If you thought using Bitcoin for property sales was just the domain of the rich, famous or flamboyant, think again.

Last week, Cointelegraph reported on a US$3.6million mansion up for sale in California, but now the US has seen a more modest deal change hands between parties a few states east.

Josh Zerlan (not to be confused with the eponymous COO of beleaguered Bitcoin hardware manufacturer Butterfly Labs) has successfully purchased a property for the equivalent of US$500,000 in Olathe, Kansas.

Convincingly functional

“Once it was ready to close, it was just a matter of me doing an invoice for the amount of the home and within minutes, the bitcoins were in our account and BitPay turned it right into U.S. dollars and it was wired into our bank account,” said joint seller Virginia Hoelting of Highland Park Builders.

Zerlan told local media that his main motivation for using Bitcoin, which he had previously used to purchase two cars, was to avoid losing money in fees attached to bank transfers for a large sum such as this.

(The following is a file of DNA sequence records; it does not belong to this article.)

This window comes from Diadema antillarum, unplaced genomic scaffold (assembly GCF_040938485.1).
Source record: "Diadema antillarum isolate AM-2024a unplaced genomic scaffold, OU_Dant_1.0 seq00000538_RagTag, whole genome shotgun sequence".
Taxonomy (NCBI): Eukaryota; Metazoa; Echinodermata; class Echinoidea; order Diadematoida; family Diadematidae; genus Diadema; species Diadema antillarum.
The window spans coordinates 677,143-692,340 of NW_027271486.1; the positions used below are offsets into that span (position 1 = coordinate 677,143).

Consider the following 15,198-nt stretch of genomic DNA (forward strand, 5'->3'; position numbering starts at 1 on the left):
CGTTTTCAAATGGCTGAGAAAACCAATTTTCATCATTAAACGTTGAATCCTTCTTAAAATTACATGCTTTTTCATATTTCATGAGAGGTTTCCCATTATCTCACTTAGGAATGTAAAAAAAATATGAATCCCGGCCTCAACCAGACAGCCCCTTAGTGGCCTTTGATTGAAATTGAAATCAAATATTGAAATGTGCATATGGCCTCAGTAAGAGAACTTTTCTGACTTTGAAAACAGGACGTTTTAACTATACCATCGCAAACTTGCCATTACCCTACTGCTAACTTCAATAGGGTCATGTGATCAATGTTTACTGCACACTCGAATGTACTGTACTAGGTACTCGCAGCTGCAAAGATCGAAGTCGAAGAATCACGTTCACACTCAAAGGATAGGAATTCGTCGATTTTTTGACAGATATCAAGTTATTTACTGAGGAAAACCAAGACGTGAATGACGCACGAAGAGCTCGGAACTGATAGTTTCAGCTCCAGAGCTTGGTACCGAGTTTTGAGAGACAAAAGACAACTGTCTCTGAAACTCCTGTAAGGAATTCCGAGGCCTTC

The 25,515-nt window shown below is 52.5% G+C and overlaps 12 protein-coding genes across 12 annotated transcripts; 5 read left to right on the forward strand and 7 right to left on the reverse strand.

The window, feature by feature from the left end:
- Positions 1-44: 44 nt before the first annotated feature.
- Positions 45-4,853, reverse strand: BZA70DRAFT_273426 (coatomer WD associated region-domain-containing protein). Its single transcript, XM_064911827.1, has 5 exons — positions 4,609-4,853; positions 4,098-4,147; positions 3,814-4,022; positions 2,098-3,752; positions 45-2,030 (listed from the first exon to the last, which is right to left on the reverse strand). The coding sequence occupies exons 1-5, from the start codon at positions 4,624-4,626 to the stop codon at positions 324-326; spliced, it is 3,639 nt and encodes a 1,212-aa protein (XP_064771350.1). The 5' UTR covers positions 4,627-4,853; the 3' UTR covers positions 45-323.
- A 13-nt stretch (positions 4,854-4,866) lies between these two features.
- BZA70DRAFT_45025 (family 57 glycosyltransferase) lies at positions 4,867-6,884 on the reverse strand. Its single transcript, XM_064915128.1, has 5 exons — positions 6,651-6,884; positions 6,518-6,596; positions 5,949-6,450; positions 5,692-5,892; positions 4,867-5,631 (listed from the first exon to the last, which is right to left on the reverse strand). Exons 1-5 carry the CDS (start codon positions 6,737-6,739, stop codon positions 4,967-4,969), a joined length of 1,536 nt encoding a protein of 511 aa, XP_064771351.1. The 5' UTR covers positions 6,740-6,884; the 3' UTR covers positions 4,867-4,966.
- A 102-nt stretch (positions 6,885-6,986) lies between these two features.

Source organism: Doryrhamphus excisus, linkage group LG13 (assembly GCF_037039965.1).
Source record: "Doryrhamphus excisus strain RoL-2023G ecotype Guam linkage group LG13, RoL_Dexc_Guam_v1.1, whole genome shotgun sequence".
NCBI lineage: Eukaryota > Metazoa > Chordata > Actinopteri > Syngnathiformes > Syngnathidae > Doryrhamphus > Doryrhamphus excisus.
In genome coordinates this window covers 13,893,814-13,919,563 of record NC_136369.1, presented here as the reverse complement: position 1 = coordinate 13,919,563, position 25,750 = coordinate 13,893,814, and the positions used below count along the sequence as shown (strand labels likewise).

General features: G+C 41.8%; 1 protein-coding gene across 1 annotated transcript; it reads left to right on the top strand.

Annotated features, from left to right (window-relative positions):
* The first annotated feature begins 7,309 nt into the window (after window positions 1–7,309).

“They take a fee, you end up paying quite a bit of money. With Bitcoin, you don't have to pay any of those fees, and it is an instant transfer,” he continued.

The sellers admit they needed some persuading at first. “We kind of tip-toed through it with Josh,” second seller Tim Hoelting explained, “We were real comfortable with his knowledge of it, so we took the plunge.”

“Gone mainstream”

Zerlan was impressed with their openness, however, noting that attitudes towards Bitcoin in the general community are perceptibly changing apace.

“A lot of people don't understand it. They're afraid of it,” he said, “[The seller was] willing to take the time to understand it and make it happen. And to be able to do that, even last year, I don't think would have been possible.”

The difference a year makes was also recently noted by Kashmir Hill in her repeat of living one week on Bitcoin from 2013, and it would seem that its inherent usefulness is allowing the US is opening up to the digital currency while its previous negative publicity fades into the background.

“Bitcoin has gone mainstream in the past year, and so it is much easier, even luxurious (given the spike in its value), to live on it,” considered Hill in the final part of this year’s experiment.

The hype around Bitcoin becoming discernably more positive, and it is fuelled by gestures such as Zerlan’s and Hill’s which allay commonly-held stereotypes and push its functionality into the spotlight.

“I spend far less time explaining what Bitcoin is to people,” Hill writes, “because they’ve heard about it before, even if the details of how it all works still elude them.”